Before the endonasal opening of the ethmoid sinus, the child's nasal cavity is carefully examined. If it is wide, the middle turbinate can serve as a guide for the intervention. With a narrow nasal cavity, it is advisable to first provide wide access to the ethmoid sinus (by submucosal resection of the nasal septum, redressing the inferior turbinate). The middle turbinate can be displaced by the branches of the Killian's nasal speculum to the nasal septum and the cells underneath can be opened. The anterior, middle, and then posterior groups of ethmoid sinus cells are opened in turn to the sphenoid sinus, creating a single cavity. To open the ethmoid sinus, the middle turbinate is often resected at its base, some of the cells are removed, forming a wide communication between the sinus and the nasal cavity. External methods of opening the ethmoid sinus in children are rarely used.
In adolescents and adults, nasal polyps are understood as changes in which normal mucous tissue, increasing, forms a thin connective tissue cavity with intertwining strands, while a large volume of mucous contents is determined in the cells. Typically, polyps have a slender stem extending from the lateral surface of the middle turbinate or surrounding parts. They protrude from the middle nasal passage - the area where the exit mouths of the maxillary and frontal sinuses are located.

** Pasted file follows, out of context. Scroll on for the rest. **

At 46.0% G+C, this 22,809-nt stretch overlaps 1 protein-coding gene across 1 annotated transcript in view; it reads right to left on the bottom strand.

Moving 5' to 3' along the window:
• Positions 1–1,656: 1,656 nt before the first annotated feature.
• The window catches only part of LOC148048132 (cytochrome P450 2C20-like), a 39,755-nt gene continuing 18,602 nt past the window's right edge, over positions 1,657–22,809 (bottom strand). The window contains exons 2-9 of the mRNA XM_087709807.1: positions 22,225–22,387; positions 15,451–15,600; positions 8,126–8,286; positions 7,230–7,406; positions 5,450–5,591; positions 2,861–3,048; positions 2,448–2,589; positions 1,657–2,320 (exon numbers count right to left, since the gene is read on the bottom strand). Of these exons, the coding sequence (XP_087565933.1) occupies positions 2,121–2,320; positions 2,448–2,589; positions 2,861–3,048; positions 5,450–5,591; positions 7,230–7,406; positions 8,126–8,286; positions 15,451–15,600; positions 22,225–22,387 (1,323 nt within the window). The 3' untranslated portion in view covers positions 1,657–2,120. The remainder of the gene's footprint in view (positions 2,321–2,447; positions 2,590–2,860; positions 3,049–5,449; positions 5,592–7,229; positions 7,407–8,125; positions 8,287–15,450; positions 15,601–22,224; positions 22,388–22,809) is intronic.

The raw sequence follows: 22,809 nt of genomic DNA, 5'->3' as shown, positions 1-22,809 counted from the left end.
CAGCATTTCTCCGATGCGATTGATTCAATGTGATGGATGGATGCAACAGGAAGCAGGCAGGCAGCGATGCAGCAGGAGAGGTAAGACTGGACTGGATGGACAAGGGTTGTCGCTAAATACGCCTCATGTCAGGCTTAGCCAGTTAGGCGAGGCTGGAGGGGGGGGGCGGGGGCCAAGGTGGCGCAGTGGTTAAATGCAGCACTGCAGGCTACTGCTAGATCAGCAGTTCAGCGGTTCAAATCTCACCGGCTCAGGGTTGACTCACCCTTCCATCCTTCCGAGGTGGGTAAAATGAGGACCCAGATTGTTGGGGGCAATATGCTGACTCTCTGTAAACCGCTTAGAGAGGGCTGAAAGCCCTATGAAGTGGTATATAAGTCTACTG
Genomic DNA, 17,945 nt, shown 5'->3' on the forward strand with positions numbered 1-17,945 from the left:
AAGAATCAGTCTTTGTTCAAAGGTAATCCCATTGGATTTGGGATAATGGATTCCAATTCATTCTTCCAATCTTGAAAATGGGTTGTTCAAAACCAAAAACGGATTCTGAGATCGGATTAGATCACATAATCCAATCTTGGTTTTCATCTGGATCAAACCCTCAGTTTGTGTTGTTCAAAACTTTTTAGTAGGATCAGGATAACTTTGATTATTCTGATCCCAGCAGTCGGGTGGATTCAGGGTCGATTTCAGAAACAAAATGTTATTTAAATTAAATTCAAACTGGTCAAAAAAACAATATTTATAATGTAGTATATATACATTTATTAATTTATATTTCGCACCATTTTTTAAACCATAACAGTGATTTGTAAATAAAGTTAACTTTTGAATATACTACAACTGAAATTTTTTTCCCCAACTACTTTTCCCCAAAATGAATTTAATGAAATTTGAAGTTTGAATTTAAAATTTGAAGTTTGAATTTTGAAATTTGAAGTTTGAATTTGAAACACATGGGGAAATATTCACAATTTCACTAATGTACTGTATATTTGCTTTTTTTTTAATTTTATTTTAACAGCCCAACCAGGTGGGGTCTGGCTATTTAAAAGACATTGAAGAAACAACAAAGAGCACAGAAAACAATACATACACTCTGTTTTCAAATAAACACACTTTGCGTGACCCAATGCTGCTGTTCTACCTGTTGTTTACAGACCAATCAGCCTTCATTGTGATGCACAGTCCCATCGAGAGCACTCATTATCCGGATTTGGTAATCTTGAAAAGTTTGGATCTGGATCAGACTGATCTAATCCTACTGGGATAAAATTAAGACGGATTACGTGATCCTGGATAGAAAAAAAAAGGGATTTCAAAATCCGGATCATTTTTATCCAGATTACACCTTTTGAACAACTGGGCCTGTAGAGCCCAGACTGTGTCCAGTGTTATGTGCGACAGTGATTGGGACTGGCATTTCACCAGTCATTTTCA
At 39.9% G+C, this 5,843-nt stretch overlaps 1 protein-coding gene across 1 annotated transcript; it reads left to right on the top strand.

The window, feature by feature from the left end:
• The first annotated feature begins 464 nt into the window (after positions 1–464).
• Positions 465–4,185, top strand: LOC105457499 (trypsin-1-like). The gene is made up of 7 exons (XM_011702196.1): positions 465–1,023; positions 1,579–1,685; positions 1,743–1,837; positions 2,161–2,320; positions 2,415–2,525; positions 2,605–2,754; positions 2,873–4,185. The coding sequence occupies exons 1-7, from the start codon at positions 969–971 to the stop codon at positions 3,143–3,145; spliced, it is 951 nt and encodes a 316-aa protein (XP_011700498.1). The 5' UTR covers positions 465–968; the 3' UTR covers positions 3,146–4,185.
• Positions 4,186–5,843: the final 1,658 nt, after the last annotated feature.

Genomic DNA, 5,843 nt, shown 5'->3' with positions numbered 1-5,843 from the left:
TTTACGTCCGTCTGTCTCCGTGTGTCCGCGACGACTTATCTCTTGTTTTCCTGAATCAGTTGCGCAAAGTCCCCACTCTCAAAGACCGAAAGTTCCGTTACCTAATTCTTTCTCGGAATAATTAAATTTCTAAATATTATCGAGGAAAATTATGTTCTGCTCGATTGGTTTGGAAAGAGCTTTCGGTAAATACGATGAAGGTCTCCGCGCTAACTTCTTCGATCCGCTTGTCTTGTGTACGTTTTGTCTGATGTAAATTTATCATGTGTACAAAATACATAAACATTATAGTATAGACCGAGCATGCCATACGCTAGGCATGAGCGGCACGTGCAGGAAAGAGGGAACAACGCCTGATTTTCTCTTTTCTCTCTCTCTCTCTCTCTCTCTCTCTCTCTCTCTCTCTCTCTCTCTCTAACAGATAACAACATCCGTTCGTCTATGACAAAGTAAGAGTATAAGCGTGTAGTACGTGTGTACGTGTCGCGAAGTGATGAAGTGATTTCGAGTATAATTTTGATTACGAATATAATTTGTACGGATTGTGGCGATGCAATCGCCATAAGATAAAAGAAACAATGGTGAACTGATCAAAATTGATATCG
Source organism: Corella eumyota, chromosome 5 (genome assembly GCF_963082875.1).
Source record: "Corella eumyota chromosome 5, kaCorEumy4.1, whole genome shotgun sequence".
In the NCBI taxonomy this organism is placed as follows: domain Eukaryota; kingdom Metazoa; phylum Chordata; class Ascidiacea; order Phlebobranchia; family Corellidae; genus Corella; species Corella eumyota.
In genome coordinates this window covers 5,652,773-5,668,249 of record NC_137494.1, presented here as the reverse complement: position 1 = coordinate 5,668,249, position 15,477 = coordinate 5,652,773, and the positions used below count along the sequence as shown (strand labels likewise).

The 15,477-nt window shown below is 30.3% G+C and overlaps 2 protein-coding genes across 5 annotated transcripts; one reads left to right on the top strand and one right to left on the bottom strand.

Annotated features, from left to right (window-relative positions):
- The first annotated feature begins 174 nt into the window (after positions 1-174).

It should be remembered that, in addition to polyps, curvature, and protrusions of the nasal septum, diffuse or limited hypertrophy of the mucous membrane, as well as an increase in the pharyngeal tonsil can lead to difficulty in nasal breathing. It is with these conditions that the differential diagnosis of polyps is primarily carried out, although this list could be continued.
The histological examination allows confirming the presence of polyps. Also, with the development of polyps from childhood and a significant number of them, the bony parts of the nose increase in size, which gives the face a typical appearance. Removal of nasal polyps is carried out not by pulling them out with forceps, but by more gentle separation with a loop. Removing all polyps in one step (cases of single polyps are extremely rare) usually fails. The operation carried out with cocaine anesthesia, is almost painless and is accompanied by minor bleeding.